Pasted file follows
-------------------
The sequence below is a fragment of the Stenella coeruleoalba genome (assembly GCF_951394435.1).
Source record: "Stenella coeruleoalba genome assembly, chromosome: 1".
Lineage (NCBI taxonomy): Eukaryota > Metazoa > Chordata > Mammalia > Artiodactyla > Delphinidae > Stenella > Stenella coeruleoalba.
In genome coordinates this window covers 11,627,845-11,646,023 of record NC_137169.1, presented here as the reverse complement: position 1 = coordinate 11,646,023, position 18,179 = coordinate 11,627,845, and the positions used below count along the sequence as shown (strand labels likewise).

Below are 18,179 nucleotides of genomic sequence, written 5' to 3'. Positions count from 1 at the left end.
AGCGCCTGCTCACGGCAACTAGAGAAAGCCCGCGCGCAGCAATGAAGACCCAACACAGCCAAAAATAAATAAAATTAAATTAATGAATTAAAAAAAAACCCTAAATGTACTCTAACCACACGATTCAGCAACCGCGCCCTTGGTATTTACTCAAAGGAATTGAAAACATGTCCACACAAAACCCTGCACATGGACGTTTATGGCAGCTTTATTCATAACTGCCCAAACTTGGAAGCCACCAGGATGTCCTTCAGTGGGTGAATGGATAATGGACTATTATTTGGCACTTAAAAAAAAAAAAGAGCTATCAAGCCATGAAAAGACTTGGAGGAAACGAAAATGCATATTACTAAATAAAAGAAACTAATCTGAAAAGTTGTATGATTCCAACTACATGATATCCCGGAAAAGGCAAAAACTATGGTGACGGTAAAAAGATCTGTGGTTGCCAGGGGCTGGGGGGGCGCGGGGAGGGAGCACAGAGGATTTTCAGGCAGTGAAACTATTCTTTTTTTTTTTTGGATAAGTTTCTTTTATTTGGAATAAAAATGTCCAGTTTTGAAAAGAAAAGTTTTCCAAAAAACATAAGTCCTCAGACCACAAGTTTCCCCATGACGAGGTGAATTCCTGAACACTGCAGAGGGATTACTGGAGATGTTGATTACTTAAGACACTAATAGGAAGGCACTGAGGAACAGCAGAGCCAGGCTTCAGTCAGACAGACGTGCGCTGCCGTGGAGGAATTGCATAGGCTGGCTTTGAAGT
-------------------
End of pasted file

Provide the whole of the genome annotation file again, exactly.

The sequence below is a fragment of the Stenella coeruleoalba genome (assembly GCF_951394435.1).
Source record: "Stenella coeruleoalba genome assembly, chromosome: 1".
Lineage (NCBI taxonomy): Eukaryota > Metazoa > Chordata > Mammalia > Artiodactyla > Delphinidae > Stenella > Stenella coeruleoalba.
In genome coordinates this window covers 11,627,845-11,646,023 of record NC_137169.1, presented here as the reverse complement: position 1 = coordinate 11,646,023, position 18,179 = coordinate 11,627,845, and the positions used below count along the sequence as shown (strand labels likewise).

Below are 18,179 nucleotides of genomic sequence, written 5' to 3'. Positions count from 1 at the left end.
AGCGCCTGCTCACGGCAACTAGAGAAAGCCCGCGCGCAGCAATGAAGACCCAACACAGCCAAAAATAAATAAAATTAAATTAATGAATTAAAAAAAAACCCTAAATGTACTCTAACCACACGATTCAGCAACCGCGCCCTTGGTATTTACTCAAAGGAATTGAAAACATGTCCACACAAAACCCTGCACATGGACGTTTATGGCAGCTTTATTCATAACTGCCCAAACTTGGAAGCCACCAGGATGTCCTTCAGTGGGTGAATGGATAATGGACTATTATTTGGCACTTAAAAAAAAAAAAGAGCTATCAAGCCATGAAAAGACTTGGAGGAAACGAAAATGCATATTACTAAATAAAAGAAACTAATCTGAAAAGTTGTATGATTCCAACTACATGATATCCCGGAAAAGGCAAAAACTATGGTGACGGTAAAAAGATCTGTGGTTGCCAGGGGCTGGGGGGGCGCGGGGAGGGAGCACAGAGGATTTTCAGGCAGTGAAACTATTCTTTTTTTTTTTTGGATAAGTTTCTTTTATTTGGAATAAAAATGTCCAGTTTTGAAAAGAAAAGTTTTCCAAAAAACATAAGTCCTCAGACCACAAGTTTCCCCATGACGAGGTGAATTCCTGAACACTGCAGAGGGATTACTGGAGATGTTGATTACTTAAGACACTAATAGGAAGGCACTGAGGAACAGCAGAGCCAGGCTTCAGTCAGACAGACGTGCGCTGCCGTGGAGGAATTGCATAGGCTGGCTTTGAAGT